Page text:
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GRAMOPHONE (11/2022)
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Reviewer :
Fabrice Fitch

Although Philippe van Steelant (1611-70) isn’t a household name, his pedigree is hardly insignificant: a scion of a family of musicians in Antwerp, he was the director of music in the church where Rubens was buried. This impressive and enterprising recording brings together two Requiem settings, one of which appeared in print in about 1656, and another perhaps slightly earlier, preserved in manuscript. The programme is completed by a Miserere setting, which appeared alongside the printed Requiem.

It helps that the two Requiem settings are nicely contrasted, the printed one nearer stilo antico and the manuscript one with instruments alongside the choir, reflecting the innovations of Monteverdi and his contemporaries in the realm of sacred music. To my ear, the more ‘conservative’ one is the more accomplished on its own terms, though the interaction of voices and instruments and the opulence of the ‘modern’ setting has an undoubted lustre (the instrumental interlude for bassoons and trombones is certainly a show-stealer).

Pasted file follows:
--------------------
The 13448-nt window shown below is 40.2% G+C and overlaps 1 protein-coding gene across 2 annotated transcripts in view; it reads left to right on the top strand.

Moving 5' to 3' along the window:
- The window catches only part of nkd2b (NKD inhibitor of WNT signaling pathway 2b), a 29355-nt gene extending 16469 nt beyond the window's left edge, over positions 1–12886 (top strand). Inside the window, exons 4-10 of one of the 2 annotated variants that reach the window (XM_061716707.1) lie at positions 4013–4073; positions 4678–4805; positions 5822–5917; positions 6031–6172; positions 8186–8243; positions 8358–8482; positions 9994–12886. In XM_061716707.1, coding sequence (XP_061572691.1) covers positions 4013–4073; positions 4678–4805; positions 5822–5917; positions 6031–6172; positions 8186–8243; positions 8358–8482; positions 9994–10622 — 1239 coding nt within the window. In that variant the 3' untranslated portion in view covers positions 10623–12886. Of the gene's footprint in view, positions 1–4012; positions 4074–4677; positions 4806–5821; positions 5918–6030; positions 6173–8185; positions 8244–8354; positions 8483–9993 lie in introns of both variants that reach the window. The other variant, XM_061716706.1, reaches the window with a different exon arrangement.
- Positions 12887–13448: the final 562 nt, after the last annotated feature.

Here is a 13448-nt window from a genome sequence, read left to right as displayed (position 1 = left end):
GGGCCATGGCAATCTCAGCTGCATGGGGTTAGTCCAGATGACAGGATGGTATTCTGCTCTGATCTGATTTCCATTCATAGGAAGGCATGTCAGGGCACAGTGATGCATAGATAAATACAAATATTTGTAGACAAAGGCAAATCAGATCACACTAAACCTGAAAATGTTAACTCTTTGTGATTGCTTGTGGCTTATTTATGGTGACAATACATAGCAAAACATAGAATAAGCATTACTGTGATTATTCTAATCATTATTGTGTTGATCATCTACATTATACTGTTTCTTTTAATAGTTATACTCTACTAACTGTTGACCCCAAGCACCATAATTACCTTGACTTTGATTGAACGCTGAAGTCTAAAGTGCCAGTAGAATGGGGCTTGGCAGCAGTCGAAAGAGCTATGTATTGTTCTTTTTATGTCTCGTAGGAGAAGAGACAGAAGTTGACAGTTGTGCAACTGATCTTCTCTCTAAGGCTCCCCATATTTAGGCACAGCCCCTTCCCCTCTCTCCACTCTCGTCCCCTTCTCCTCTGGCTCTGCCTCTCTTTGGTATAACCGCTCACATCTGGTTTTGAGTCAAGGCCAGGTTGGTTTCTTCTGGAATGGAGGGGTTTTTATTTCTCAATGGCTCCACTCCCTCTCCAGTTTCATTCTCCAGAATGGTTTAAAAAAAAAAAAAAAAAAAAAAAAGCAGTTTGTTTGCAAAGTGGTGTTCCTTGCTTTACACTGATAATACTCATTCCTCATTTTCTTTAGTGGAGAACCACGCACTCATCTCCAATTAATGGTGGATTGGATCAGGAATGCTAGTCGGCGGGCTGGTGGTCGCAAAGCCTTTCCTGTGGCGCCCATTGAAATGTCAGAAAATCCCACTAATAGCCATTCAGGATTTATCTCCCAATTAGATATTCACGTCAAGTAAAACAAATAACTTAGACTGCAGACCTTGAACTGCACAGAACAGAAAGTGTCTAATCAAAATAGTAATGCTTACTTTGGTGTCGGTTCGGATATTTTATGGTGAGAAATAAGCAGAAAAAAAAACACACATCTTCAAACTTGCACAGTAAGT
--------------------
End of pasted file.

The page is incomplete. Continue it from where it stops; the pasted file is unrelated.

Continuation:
For sheer gorgeousness, this recording is hard to fault: the two ensembles (both new to me) combine very effectively, and they make the most of Steelant’s undoubted dramatic touches (as in the ‘Absolve, Domine’ and ‘Dies irae’ of the manuscript version, in which the Italianate influence is especially audible). The soloists do as well as the ensemble, though the countertenors sit less well in their range than the others (a case here in favour of opting for high tenors instead, perhaps); the instrumentalists bring their shiniest colours to the table, sounding surprisingly festive given the intended liturgical destination. Flemish composers from this time and place are not nearly as prominent nowadays as their Italian or German counterparts, and this act of reclamation is thoroughly well deserved.




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